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Democratic senators are calling for the Department of Labor’s inspector general to launch an inquiry into recent DOL decisions to delay implementation of the silica and beryllium rules approved during the Obama administration, and to issue fewer press releases covering enforcement cases.
“We are deeply concerned by the delay of these rules,” the senators, all members of the Committee on Health, Education, Labor and Pensions, said in the May 18 letter to DOL Inspector General Scott Dahl.
The senators said the department didn’t offer “substantive rationalization of the delays,” raising questions about the reasons for the postponements and whether the Trump administration’s DOL leadership intends to fully implement the rules.
The drafting of both rules by the Occupational Safety and Health Administration included lengthy reviews of scientific evidence and public comment periods, the lawmakers said.
As for the press release issue, the senators want the inspector general to identify why the agency no longer issues press releases for a large number of OSHA inspections resulting in proposed fines of $40,000 or more, as was done under the Obama administration, and what the role of the White House and others is in changing the policy.
Numerous employer groups had called for the Trump administration to curtail inspection press releases, saying that OSHA used the releases to shame employers and didn’t acknowledge when judges dismissed violations. The agency has continued to update a list of inspections with proposed fines of at least $40,000.
The senators also want the inspector general to determine if there have been other DOL policy changes related to disclosing violations of federal rules and laws.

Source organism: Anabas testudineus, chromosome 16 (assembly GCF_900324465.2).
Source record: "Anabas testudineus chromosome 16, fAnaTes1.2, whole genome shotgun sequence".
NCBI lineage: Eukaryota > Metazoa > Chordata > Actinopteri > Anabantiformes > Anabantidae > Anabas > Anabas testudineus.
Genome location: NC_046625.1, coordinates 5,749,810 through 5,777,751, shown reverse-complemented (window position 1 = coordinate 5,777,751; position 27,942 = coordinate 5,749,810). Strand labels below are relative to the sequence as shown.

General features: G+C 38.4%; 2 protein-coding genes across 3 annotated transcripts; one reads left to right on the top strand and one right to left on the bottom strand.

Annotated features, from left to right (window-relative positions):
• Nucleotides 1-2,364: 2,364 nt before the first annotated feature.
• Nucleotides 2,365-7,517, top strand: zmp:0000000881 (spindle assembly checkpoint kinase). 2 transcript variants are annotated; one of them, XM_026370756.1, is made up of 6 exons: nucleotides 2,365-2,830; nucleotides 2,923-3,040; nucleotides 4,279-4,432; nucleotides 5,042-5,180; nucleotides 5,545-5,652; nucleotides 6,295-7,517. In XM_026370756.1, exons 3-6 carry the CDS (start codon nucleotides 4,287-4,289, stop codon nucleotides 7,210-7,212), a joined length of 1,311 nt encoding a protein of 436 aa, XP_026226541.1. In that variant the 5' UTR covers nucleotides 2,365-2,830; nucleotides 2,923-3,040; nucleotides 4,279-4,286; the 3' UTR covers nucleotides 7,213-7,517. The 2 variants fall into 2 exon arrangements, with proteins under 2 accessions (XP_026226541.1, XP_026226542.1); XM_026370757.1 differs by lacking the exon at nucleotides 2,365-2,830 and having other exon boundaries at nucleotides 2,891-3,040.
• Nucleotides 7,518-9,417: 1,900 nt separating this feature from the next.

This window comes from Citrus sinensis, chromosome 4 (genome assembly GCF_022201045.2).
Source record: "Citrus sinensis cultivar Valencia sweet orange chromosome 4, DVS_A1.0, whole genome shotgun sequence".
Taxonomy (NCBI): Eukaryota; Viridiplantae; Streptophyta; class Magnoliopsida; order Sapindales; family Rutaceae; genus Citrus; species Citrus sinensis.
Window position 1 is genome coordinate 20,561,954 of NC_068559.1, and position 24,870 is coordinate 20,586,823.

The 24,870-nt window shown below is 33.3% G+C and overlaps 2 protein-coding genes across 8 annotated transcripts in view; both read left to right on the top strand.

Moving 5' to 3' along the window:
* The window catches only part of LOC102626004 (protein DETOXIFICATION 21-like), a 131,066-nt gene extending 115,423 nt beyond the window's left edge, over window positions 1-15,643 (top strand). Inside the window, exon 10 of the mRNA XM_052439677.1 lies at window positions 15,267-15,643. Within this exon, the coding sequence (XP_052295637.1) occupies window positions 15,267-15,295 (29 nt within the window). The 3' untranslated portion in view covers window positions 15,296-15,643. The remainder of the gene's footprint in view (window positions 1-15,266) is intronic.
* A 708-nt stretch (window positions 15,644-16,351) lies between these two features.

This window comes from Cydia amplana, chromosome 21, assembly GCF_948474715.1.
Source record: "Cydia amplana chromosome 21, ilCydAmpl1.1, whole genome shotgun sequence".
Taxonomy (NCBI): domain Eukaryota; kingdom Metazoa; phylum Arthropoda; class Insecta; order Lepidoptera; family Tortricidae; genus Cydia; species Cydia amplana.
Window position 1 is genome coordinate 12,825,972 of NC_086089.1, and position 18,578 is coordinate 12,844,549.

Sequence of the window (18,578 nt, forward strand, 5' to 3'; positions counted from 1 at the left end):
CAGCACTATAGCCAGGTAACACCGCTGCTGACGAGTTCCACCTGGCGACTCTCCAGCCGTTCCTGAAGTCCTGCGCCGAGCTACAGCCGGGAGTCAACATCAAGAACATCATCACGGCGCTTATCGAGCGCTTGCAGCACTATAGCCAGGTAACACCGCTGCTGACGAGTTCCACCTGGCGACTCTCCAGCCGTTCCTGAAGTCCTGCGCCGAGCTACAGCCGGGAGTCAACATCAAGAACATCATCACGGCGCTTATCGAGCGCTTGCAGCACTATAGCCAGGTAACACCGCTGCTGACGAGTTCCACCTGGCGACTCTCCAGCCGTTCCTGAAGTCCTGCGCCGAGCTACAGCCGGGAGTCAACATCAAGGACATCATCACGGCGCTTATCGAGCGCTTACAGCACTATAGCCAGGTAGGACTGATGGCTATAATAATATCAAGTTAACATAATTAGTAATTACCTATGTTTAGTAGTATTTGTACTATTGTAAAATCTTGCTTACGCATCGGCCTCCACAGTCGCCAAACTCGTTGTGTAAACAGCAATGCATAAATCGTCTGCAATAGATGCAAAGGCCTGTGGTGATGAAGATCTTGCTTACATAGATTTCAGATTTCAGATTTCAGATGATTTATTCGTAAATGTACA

DOL is currently drafting a proposed rule to revise the beryllium rule (RIN:1218-AB76), primarily intended to protect workers from breathing in metal dust and suffering lung disease.
One issue with the rule is whether the Obama administration’s OSHA erred by proposing beryllium standards for the construction and maritime industries, rather than only a general industry standard as proposed in 2015.
The deadline for construction companies to comply with the silica rule is delayed 90 days, with a new deadline of Sept. 23.
The standard (RIN:1218-AB70) sets a permissible exposure limit (PEL) for airborne crystalline silica of 50 micrograms per cubic meter of air (50 μg/m3) for general industry, construction and maritime employers. The new PEL is 80 percent less than the old construction standard of 250 μg/m3.
About 2.3 million workers are exposed to silica in workplaces, according to OSHA, and of those, about 940,000 are exposed to silica levels exceeding the new standard. OSHA estimates the lower PEL will prevent 642 deaths annually and 918 moderate to severe silicosis cases.
Signing the letter were Democratic senators Elizabeth Warren (Mass.), Patty Murray (Wash.), Al Franken (Minn.), Robert Casey (Penn.) and Christopher Murphy (Conn.), and independent Sen. Bernie Sanders (Vt.).
To contact the reporter on this story: Bruce Rolfsen in Washington at BRolfsen@bna.com
To contact the editor responsible for this story: Paul Connolly at PConnolly@bna.com
The letter is available at http://src.bna.com/o2r.
Copyright © 2017 The Bureau of National Affairs, Inc. All Rights Reserved.
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